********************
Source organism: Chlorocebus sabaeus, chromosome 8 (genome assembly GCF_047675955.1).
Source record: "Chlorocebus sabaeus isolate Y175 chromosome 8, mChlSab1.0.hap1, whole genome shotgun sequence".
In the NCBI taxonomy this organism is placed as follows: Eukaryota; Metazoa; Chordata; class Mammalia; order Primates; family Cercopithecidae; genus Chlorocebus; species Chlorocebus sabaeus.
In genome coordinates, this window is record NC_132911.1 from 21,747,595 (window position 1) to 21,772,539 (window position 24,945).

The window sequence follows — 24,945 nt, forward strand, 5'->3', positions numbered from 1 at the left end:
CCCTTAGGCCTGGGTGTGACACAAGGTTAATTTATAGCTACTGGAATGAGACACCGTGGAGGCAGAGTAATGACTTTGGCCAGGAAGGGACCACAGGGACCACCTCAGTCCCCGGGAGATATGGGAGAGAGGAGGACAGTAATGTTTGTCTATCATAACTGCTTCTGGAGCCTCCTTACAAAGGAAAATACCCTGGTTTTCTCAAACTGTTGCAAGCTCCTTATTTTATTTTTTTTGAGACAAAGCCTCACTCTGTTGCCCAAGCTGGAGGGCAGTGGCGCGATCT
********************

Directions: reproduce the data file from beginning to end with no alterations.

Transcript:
Source organism: Chlorocebus sabaeus, chromosome 8 (genome assembly GCF_047675955.1).
Source record: "Chlorocebus sabaeus isolate Y175 chromosome 8, mChlSab1.0.hap1, whole genome shotgun sequence".
In the NCBI taxonomy this organism is placed as follows: Eukaryota; Metazoa; Chordata; class Mammalia; order Primates; family Cercopithecidae; genus Chlorocebus; species Chlorocebus sabaeus.
In genome coordinates, this window is record NC_132911.1 from 21,747,595 (window position 1) to 21,772,539 (window position 24,945).

The window sequence follows — 24,945 nt, forward strand, 5'->3', positions numbered from 1 at the left end:
CCCTTAGGCCTGGGTGTGACACAAGGTTAATTTATAGCTACTGGAATGAGACACCGTGGAGGCAGAGTAATGACTTTGGCCAGGAAGGGACCACAGGGACCACCTCAGTCCCCGGGAGATATGGGAGAGAGGAGGACAGTAATGTTTGTCTATCATAACTGCTTCTGGAGCCTCCTTACAAAGGAAAATACCCTGGTTTTCTCAAACTGTTGCAAGCTCCTTATTTTATTTTTTTTGAGACAAAGCCTCACTCTGTTGCCCAAGCTGGAGGGCAGTGGCGCGATCT